Overview and Rationale

This Thanksgiving Mini-unit has been designed to fit an average third grade classroom. I undoubtedly feel, however, that with some minor omissions and additions (maybe in a few instances major), these lessons could become suitable for all grades: kindergarten through fifth.

My rationale for choosing Thanksgiving as my C & I Mini-Unit topic really started out as someone else's preference, and it was only after a little time and hard work that I began to truly appreciate and become engaged in the lessons and activities I was preparing. When I asked my cooperating teacher if there was any theme or topic that she would like me to teach to her class as a mini-unit, she requested Thanksgiving. She said she has never really had a nicely organized unit or folder for this holiday, and since we encounter it every year, it would be a nice thing to have. My first reactions were, "Oh no! This is such a controversial and traditionally taught topic in education! All my Curriculum and Instruction courses go completely against the teaching of these stereotypes to children! What am I going to do?!" But I decided to try to tackle it and see what I could do.

So, my journey began. My first step was to look through Jodi's folders and see the kinds of things that she had. I was already able to find some neat activity ideas. I proceeded to do a little research on children's literature at the library and discovered some truly light-hearted and touching yet very eye-opening and moving material that the students could really enjoy. Discussing Thanksgiving with others helped to clarify my views about what I wanted to teach to the children and how to go about it. With each step, I was learning a little more, becoming more satisfied, and my level of determination continued to rise. The minute I surfed the internet about Thanksgiving, I was fully engaged. The Fourth World Indigenous Studies staff produced a web page discussing their feelings and attitudes as they grappled with the teachings of Thanksgiving. They provided their own rationale and arguments and presented some ideas that they deem gently appropriate in exposing the children to the truth behind the First Thanksgiving. It was after reading this that I decided I would try to avoid the typical stereotypes associated with Thanksgiving and would teach the truth when confronted with this holiday every year.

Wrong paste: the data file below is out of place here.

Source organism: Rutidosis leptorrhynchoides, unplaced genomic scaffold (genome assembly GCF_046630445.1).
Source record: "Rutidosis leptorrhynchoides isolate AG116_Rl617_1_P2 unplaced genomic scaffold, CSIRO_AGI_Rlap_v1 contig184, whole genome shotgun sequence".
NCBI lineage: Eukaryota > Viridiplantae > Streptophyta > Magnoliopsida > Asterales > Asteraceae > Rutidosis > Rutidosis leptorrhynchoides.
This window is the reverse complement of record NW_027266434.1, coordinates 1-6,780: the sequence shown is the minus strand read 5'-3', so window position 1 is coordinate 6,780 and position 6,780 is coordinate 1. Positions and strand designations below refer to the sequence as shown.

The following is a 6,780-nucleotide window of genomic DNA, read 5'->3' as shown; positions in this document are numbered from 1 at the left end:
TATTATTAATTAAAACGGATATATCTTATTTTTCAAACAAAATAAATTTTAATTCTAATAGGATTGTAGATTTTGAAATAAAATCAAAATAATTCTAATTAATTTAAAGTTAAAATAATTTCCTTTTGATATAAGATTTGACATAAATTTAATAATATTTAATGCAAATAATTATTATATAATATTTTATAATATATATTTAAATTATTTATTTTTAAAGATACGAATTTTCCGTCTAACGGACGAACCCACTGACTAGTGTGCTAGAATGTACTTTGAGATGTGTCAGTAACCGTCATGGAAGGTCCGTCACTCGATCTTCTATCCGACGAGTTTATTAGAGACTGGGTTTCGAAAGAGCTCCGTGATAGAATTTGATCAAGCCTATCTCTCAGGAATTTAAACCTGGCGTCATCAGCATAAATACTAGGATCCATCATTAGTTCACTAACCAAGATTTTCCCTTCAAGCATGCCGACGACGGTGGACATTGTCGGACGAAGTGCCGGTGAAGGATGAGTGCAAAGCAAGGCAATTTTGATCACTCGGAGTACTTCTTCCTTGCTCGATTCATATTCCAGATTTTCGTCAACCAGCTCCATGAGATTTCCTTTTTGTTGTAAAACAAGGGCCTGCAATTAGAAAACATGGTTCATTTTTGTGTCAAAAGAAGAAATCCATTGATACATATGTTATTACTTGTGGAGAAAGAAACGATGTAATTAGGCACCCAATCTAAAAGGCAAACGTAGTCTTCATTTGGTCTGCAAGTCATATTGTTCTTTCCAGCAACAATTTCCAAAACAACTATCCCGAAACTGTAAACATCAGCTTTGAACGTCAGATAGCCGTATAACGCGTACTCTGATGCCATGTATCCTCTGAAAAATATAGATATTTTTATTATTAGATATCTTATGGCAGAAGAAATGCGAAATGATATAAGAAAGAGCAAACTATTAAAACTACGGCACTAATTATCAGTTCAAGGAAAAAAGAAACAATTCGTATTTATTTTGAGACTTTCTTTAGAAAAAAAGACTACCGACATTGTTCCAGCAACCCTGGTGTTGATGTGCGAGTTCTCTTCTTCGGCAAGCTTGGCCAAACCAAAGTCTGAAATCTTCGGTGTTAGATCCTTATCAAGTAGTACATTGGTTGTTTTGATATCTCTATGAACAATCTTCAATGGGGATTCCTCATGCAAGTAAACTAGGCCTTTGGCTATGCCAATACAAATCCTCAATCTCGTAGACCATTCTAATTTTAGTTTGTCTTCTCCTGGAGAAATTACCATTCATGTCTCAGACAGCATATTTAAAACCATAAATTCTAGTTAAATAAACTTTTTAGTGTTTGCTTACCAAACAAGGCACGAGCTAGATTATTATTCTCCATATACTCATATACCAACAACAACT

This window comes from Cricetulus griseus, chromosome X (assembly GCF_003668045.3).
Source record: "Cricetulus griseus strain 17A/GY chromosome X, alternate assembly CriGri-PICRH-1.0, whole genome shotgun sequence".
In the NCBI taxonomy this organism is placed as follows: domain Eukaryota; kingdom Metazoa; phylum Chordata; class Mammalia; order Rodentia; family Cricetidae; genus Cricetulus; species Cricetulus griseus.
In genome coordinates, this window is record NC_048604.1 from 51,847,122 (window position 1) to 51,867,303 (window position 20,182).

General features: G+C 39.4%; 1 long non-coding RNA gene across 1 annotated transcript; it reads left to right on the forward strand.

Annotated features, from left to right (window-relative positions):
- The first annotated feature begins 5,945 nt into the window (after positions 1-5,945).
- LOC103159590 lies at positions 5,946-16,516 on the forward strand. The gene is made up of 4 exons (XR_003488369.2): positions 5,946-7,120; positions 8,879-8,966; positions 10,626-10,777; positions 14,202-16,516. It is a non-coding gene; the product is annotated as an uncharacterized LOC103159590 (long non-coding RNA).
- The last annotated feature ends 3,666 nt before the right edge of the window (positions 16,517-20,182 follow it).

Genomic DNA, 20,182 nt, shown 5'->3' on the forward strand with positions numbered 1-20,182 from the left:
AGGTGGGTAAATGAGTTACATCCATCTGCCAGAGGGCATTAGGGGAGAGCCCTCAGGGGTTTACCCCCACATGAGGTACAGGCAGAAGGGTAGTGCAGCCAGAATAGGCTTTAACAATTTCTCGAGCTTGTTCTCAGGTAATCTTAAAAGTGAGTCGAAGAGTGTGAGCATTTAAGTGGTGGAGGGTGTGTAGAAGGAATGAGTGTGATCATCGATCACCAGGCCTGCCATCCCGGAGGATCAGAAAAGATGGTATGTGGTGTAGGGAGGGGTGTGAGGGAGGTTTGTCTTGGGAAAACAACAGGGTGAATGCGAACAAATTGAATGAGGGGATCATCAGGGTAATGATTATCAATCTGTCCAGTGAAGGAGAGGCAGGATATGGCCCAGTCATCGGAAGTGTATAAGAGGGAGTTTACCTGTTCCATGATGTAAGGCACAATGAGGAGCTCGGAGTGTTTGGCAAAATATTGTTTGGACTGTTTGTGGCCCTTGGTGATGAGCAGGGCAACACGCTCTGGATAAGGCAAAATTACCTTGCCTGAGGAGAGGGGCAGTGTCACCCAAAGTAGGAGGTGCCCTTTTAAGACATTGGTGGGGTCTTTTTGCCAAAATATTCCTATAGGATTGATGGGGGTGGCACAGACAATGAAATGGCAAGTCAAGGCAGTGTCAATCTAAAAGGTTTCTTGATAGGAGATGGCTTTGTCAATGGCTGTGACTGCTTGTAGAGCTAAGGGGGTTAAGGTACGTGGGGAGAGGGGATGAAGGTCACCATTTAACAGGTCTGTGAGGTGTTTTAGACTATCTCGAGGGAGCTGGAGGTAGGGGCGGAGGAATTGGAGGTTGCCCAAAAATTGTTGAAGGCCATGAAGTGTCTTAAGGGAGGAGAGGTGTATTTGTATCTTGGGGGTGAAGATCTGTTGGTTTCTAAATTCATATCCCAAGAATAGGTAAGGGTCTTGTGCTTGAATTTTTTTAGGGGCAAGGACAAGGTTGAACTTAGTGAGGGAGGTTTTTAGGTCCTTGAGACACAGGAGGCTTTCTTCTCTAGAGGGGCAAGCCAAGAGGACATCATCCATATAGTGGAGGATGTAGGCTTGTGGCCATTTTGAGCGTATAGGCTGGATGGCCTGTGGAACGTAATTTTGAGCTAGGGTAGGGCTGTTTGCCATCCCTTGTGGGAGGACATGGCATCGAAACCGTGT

I have presented five lesson plans in this mini-unit. The first is a preassessment of the students' prior knowledge of Thanksgiving. What information should I focus my unit around? What are some of the biases these students have already been exposed to? How can I gently change some of their probable misconceptions? These are just some of the examples of questions a teacher should ask in order to continue successfully with the unit. Revisions and adaptations will always need to be made.